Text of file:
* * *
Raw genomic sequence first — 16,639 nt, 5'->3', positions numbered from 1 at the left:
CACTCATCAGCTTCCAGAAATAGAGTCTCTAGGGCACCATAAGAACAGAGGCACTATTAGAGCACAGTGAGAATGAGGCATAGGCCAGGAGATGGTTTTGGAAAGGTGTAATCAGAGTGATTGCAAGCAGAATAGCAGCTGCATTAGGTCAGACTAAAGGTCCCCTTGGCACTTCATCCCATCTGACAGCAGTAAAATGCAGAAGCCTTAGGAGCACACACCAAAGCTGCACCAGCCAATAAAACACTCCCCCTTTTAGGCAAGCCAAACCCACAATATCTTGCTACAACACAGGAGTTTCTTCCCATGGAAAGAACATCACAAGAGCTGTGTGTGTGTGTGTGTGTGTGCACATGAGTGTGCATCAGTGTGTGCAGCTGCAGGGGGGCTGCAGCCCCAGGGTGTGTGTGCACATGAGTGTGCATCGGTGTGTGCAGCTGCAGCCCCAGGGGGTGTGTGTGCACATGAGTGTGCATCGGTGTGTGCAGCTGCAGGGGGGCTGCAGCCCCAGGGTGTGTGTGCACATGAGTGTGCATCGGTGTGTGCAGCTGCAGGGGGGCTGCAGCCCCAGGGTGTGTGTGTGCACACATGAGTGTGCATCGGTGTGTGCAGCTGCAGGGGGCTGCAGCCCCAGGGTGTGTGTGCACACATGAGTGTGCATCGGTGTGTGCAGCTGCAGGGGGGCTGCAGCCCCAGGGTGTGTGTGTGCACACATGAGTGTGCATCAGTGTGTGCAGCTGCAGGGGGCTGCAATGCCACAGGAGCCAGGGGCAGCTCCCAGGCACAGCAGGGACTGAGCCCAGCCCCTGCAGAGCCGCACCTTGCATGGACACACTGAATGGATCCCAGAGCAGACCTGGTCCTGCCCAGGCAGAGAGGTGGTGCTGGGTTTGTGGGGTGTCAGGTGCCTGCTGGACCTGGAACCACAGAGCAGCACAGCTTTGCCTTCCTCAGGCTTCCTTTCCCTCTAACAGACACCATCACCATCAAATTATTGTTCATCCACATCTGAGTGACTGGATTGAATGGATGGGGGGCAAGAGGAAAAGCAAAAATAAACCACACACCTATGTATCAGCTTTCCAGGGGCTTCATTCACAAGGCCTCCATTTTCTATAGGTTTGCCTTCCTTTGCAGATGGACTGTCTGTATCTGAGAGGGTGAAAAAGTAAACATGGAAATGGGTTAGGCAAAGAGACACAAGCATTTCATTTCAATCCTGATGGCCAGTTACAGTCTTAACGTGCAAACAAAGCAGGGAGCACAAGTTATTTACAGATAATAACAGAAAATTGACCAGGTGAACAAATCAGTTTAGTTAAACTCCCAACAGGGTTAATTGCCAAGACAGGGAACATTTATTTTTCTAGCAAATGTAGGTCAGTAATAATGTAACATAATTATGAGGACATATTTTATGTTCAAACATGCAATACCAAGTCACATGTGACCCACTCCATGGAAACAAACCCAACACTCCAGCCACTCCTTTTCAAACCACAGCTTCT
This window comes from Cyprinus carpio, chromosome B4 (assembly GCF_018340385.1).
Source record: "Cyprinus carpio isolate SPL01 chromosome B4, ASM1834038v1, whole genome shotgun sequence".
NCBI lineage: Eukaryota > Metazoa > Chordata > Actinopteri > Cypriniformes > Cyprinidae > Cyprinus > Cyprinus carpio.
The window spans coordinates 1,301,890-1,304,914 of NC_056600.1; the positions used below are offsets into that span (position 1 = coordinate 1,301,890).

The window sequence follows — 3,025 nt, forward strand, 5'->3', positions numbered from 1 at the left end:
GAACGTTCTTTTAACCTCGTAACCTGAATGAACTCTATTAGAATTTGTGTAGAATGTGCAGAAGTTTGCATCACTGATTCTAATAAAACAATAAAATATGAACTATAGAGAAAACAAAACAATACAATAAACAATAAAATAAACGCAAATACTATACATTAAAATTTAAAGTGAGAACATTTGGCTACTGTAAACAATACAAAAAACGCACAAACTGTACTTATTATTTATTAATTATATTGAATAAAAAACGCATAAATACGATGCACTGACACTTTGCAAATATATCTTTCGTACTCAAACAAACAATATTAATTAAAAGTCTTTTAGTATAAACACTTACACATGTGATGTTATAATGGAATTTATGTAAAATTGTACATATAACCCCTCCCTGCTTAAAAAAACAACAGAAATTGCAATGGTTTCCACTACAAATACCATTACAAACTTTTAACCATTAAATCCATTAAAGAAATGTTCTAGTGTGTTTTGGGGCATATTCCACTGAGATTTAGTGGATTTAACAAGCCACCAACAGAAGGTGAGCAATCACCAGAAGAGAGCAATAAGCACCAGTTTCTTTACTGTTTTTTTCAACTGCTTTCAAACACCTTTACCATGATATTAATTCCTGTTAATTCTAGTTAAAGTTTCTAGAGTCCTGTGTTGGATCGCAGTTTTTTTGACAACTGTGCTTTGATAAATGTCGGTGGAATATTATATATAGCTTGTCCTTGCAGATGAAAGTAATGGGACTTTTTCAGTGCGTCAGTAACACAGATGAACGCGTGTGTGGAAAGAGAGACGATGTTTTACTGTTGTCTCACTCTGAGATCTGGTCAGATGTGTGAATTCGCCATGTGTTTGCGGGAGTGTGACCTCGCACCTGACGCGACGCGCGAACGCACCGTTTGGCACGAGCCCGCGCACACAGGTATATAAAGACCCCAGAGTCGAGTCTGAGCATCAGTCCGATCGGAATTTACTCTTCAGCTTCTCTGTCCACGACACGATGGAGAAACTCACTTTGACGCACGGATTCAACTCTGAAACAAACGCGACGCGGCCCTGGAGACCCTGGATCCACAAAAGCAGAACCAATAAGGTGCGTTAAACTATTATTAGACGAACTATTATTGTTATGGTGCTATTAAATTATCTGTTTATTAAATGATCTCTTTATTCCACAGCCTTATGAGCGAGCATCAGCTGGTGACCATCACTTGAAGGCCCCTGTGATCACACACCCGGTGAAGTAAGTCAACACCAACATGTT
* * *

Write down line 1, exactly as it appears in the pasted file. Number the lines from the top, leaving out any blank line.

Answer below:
Raw genomic sequence first — 16,639 nt, 5'->3', positions numbered from 1 at the left: